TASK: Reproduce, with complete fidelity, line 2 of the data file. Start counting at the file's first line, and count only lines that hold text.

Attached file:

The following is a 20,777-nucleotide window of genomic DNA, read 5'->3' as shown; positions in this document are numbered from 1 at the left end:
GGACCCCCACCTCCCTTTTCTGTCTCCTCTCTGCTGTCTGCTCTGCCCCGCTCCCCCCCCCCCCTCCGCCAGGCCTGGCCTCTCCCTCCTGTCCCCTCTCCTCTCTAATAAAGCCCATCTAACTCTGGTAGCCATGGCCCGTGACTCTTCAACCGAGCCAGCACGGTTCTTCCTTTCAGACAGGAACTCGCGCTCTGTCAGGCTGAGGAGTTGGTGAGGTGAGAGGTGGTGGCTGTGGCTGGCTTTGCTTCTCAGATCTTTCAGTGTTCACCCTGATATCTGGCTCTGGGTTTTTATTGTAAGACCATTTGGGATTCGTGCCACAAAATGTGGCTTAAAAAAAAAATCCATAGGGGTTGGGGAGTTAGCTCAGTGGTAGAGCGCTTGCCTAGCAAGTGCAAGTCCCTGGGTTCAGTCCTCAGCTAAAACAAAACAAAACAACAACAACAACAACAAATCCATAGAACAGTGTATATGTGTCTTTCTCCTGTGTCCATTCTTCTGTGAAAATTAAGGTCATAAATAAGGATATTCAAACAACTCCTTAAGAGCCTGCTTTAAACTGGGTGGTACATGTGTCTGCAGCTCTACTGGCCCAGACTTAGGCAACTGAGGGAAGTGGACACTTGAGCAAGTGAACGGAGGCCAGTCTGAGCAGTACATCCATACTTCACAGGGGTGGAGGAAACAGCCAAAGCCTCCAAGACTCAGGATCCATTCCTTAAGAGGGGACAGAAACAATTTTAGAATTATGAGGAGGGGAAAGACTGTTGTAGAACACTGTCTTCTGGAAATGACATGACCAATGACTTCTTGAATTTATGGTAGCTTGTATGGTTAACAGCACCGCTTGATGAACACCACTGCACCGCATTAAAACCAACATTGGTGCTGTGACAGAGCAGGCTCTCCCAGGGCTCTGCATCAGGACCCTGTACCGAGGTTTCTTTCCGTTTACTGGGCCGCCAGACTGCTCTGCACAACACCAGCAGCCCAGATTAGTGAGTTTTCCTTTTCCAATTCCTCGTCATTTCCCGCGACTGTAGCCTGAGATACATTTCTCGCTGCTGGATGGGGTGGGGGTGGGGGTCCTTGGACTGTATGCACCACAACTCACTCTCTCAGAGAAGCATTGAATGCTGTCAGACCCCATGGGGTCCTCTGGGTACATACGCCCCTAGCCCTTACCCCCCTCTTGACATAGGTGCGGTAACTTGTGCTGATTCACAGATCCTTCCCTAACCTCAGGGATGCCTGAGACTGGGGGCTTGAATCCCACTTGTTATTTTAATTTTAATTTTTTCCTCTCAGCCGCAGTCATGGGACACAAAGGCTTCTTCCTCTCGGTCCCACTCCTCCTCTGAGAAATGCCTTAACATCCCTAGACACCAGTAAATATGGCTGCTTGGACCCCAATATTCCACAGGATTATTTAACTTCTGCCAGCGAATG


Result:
GGACCCCCACCTCCCTTTTCTGTCTCCTCTCTGCTGTCTGCTCTGCCCCGCTCCCCCCCCCCCCTCCGCCAGGCCTGGCCTCTCCCTCCTGTCCCCTCTCCTCTCTAATAAAGCCCATCTAACTCTGGTAGCCATGGCCCGTGACTCTTCAACCGAGCCAGCACGGTTCTTCCTTTCAGACAGGAACTCGCGCTCTGTCAGGCTGAGGAGTTGGTGAGGTGAGAGGTGGTGGCTGTGGCTGGCTTTGCTTCTCAGATCTTTCAGTGTTCACCCTGATATCTGGCTCTGGGTTTTTATTGTAAGACCATTTGGGATTCGTGCCACAAAATGTGGCTTAAAAAAAAAATCCATAGGGGTTGGGGAGTTAGCTCAGTGGTAGAGCGCTTGCCTAGCAAGTGCAAGTCCCTGGGTTCAGTCCTCAGCTAAAACAAAACAAAACAACAACAACAACAACAAATCCATAGAACAGTGTATATGTGTCTTTCTCCTGTGTCCATTCTTCTGTGAAAATTAAGGTCATAAATAAGGATATTCAAACAACTCCTTAAGAGCCTGCTTTAAACTGGGTGGTACATGTGTCTGCAGCTCTACTGGCCCAGACTTAGGCAACTGAGGGAAGTGGACACTTGAGCAAGTGAACGGAGGCCAGTCTGAGCAGTACATCCATACTTCACAGGGGTGGAGGAAACAGCCAAAGCCTCCAAGACTCAGGATCCATTCCTTAAGAGGGGACAGAAACAATTTTAGAATTATGAGGAGGGGAAAGACTGTTGTAGAACACTGTCTTCTGGAAATGACATGACCAATGACTTCTTGAATTTATGGTAGCTTGTATGGTTAACAGCACCGCTTGATGAACACCACTGCACCGCATTAAAACCAACATTGGTGCTGTGACAGAGCAGGCTCTCCCAGGGCTCTGCATCAGGACCCTGTACCGAGGTTTCTTTCCGTTTACTGGGCCGCCAGACTGCTCTGCACAACACCAGCAGCCCAGATTAGTGAGTTTTCCTTTTCCAATTCCTCGTCATTTCCCGCGACTGTAGCCTGAGATACATTTCTCGCTGCTGGATGGGGTGGGGGTGGGGGTCCTTGGACTGTATGCACCACAACTCACTCTCTCAGAGAAGCATTGAATGCTGTCAGACCCCATGGGGTCCTCTGGGTACATACGCCCCTAGCCCTTACCCCCCTCTTGACATAGGTGCGGTAACTTGTGCTGATTCACAGATCCTTCCCTAACCTCAGGGATGCCTGAGACTGGGGGCTTGAATCCCACTTGTTATTTTAATTTTAATTTTTTCCTCTCAGCCGCAGTCATGGGACACAAAGGCTTCTTCCTCTCGGTCCCACTCCTCCTCTGAGAAATGCCTTAACATCCCTAGACACCAGTAAATATGGCTGCTTGGACCCCAATATTCCACAGGATTATTTAACTTCTGCCAGCGAATG